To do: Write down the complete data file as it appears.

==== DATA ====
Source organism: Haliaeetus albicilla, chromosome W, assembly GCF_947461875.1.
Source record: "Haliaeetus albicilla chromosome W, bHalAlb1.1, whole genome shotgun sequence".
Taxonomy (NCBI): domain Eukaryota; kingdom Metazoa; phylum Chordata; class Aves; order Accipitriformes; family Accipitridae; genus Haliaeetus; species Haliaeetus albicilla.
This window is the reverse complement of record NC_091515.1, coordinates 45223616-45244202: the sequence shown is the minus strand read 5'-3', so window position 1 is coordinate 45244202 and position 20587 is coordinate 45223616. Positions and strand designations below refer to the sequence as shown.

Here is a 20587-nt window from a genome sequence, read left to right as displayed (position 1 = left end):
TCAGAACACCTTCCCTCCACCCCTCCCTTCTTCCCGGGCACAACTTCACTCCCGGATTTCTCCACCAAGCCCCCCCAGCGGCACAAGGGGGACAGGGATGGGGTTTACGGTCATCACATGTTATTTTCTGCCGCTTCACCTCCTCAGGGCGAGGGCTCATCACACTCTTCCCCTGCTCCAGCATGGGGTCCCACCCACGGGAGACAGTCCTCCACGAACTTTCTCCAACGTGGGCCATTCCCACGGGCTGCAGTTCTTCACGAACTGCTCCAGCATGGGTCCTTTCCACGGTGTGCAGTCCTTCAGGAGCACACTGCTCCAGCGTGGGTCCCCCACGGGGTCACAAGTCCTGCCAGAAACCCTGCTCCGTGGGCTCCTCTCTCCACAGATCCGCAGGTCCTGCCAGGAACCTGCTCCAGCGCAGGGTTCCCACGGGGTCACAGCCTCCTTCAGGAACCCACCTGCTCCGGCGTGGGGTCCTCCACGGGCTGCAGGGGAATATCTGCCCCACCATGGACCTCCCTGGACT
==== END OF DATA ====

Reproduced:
Source organism: Haliaeetus albicilla, chromosome W, assembly GCF_947461875.1.
Source record: "Haliaeetus albicilla chromosome W, bHalAlb1.1, whole genome shotgun sequence".
Taxonomy (NCBI): domain Eukaryota; kingdom Metazoa; phylum Chordata; class Aves; order Accipitriformes; family Accipitridae; genus Haliaeetus; species Haliaeetus albicilla.
This window is the reverse complement of record NC_091515.1, coordinates 45223616-45244202: the sequence shown is the minus strand read 5'-3', so window position 1 is coordinate 45244202 and position 20587 is coordinate 45223616. Positions and strand designations below refer to the sequence as shown.

Here is a 20587-nt window from a genome sequence, read left to right as displayed (position 1 = left end):
TCAGAACACCTTCCCTCCACCCCTCCCTTCTTCCCGGGCACAACTTCACTCCCGGATTTCTCCACCAAGCCCCCCCAGCGGCACAAGGGGGACAGGGATGGGGTTTACGGTCATCACATGTTATTTTCTGCCGCTTCACCTCCTCAGGGCGAGGGCTCATCACACTCTTCCCCTGCTCCAGCATGGGGTCCCACCCACGGGAGACAGTCCTCCACGAACTTTCTCCAACGTGGGCCATTCCCACGGGCTGCAGTTCTTCACGAACTGCTCCAGCATGGGTCCTTTCCACGGTGTGCAGTCCTTCAGGAGCACACTGCTCCAGCGTGGGTCCCCCACGGGGTCACAAGTCCTGCCAGAAACCCTGCTCCGTGGGCTCCTCTCTCCACAGATCCGCAGGTCCTGCCAGGAACCTGCTCCAGCGCAGGGTTCCCACGGGGTCACAGCCTCCTTCAGGAACCCACCTGCTCCGGCGTGGGGTCCTCCACGGGCTGCAGGGGAATATCTGCCCCACCATGGACCTCCCTGGACT